Blue Heelers holds the record for having the most episodes produced for any Australian television drama. The series centres around the daily shifts of Victorian police officers — or ‘Heelers’- in the fictional town of Mount Thomas. Each episode is a story told from the perspective of the officers, a specific technique creator Hal McElroy had in mind when he wrote the series. The problems presented in each episode range from homicides, robberies and assaults to the more trivial, such as fencing disputes. It’s the perfect balance between lighthearted comedy and drama.
Somewhat similar to the wildly popular American series Orange is the New Black, Wentworth follows the life of Bea Smith, after she is charged for the attempted murder of her husband, separated from her daughters and sent to Wentworth Women’s Prison on pre-trial detention. She is forced to learn to survive on the bottom rung of the hierarchy in the prison. When production started, the producers were told to push all the boundaries and honestly depict what life is really like in a women’s prison. Therefore, it’s an extremely confronting — and intriguing — series, making it a must-watch.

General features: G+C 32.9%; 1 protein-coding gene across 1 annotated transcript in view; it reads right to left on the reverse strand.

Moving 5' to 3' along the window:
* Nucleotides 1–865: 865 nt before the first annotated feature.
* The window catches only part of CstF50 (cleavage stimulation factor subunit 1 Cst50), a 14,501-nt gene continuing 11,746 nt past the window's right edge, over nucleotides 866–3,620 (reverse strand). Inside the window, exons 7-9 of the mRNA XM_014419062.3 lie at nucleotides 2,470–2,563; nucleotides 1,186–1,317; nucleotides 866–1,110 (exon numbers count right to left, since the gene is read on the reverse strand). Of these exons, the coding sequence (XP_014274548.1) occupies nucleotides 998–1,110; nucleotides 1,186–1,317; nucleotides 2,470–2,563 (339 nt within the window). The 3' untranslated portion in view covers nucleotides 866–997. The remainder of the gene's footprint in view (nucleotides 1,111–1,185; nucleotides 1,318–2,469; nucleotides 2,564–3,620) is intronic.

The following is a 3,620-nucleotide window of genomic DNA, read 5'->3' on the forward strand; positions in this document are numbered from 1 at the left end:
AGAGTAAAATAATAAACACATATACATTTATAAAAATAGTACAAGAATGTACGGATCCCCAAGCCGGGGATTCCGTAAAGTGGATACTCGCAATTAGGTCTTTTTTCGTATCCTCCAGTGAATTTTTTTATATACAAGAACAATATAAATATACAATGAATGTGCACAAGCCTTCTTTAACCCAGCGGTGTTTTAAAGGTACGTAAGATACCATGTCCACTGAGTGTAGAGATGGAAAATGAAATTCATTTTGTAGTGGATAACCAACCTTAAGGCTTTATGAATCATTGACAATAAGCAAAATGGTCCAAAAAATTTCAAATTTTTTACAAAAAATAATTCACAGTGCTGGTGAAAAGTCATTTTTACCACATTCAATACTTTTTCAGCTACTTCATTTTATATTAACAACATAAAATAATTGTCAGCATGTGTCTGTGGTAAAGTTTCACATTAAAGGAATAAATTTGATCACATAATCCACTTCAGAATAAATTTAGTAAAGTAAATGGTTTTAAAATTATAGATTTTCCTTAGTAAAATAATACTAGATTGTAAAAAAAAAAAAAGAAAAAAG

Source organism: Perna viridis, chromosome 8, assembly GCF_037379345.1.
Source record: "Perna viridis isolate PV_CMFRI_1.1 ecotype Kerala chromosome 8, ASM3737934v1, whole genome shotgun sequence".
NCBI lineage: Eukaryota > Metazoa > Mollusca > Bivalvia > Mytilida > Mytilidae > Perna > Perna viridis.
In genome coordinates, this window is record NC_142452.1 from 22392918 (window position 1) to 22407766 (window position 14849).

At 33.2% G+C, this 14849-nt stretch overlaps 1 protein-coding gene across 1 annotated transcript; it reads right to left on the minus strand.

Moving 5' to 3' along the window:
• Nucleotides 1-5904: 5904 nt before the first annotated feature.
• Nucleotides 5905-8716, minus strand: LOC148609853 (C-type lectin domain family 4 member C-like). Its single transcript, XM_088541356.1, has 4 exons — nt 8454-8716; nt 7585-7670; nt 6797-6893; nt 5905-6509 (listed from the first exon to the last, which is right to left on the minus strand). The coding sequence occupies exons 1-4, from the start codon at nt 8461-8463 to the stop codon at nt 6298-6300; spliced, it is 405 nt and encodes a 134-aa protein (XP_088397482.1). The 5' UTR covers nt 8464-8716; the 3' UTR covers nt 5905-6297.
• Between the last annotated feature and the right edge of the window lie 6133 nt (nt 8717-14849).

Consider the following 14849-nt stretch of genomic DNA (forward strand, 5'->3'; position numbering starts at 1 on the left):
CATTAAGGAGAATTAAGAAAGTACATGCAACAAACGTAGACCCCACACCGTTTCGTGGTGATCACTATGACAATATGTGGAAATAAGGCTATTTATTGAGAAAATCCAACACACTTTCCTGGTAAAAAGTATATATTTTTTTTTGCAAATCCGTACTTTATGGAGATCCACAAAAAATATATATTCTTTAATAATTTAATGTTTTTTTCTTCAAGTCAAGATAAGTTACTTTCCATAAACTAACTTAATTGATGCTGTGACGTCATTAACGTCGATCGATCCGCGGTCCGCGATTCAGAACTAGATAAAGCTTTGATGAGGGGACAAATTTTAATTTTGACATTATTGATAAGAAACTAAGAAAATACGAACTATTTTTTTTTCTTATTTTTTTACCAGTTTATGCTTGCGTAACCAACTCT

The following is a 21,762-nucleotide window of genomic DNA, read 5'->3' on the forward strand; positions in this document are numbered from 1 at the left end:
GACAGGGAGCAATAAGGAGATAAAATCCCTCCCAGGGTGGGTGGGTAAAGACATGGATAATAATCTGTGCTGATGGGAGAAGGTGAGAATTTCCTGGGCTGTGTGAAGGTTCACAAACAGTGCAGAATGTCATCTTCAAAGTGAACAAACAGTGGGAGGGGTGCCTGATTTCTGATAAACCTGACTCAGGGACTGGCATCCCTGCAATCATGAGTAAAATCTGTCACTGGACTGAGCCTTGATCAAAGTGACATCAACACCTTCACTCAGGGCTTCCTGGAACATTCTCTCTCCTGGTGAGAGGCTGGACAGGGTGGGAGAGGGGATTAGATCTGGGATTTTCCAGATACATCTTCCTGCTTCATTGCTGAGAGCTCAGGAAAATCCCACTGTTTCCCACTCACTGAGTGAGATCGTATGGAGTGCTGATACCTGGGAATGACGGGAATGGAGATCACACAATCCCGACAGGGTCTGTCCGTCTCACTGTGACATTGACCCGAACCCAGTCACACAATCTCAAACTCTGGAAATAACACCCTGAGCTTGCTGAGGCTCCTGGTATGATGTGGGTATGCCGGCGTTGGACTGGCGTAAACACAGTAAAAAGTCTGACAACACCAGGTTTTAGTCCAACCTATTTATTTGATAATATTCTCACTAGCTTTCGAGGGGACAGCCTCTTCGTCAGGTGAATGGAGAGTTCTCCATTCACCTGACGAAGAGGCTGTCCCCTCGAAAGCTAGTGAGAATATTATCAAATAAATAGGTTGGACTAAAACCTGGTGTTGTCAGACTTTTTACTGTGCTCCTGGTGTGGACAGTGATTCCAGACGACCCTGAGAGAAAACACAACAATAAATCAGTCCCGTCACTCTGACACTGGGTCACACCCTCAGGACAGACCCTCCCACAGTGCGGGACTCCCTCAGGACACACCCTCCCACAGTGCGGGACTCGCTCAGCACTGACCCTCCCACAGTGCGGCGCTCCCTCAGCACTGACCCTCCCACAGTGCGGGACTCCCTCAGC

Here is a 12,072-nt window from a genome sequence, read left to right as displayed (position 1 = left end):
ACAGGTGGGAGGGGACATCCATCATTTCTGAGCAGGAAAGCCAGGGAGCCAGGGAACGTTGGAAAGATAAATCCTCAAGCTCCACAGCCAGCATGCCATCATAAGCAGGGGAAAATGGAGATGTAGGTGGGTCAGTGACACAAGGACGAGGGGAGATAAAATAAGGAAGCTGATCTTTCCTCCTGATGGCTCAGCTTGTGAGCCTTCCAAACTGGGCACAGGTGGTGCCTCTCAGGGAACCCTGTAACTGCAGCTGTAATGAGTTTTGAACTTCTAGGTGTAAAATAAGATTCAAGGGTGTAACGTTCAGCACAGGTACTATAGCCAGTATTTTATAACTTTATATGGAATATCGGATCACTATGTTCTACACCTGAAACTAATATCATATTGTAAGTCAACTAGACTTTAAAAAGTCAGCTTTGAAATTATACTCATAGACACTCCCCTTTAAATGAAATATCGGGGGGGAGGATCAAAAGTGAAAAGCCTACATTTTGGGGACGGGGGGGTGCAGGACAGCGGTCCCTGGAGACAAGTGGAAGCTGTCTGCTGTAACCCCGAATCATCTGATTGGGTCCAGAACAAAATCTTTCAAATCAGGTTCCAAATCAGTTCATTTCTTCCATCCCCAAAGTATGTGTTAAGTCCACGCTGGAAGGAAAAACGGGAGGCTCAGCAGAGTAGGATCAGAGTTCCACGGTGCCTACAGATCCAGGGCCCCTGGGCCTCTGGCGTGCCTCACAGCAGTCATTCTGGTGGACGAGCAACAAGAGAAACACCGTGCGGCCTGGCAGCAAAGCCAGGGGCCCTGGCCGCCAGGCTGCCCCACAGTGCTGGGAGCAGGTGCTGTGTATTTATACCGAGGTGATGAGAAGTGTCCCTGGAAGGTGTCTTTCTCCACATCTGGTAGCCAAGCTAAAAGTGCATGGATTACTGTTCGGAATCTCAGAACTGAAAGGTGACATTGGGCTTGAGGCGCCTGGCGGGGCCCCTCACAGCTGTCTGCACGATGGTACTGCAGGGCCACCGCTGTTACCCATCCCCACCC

Upper Middle Bogan
This comedy series is a great introduction to what the word bogan really means to Australians. Bess Denyer is a doctor living with her family on Sydney’s posh Northern Beaches when she discovers her extremely proper mother is not, in fact, her real mother. Her real family consists of Wayne and Julie Wheeler and their three children, who are worlds apart from her overbearing mother. The Wheelers have their own drag racing team, prefer cans of VB over champagne and are down-to-earth and friendly. The series follows Bess as she attempts to form a happy union between her adoptive upper middle class mother and her biological bogan family.
Miss Fisher’s Murder Mysteries
This sassy, charismatic and action-packed detective drama is worth watching for the to-die-for wardrobe alone. The Honourable Miss Phryne Fisher is a fashionable and wittier version of Miss Marple — an amateur private detective with a knack for getting people to talk. Based in St Kilda in Melbourne in the late 1920’s, Miss Fisher is a beacon for her time — she drives her own car, wears trousers and takes any man who tickles her fancy. Her constant run-ins with handsome Detective Inspector Jack Robinson are fraught with sexual tension and will have you tuning in for more.
Please Like Me
Written, produced and starred in by much-loved Australian comedian Josh Thomas, Please Like Me is a comical drama series following the main character Josh — a 20-year-old gay male who is awkwardly trying to figure out how the world works — and where he fits into it. Thomas was careful to pitch the series as a comedy-drama and not a sitcom, and the brutal honesty of the show reflects the raw emotion mixed with comedy that’s hard to find these days.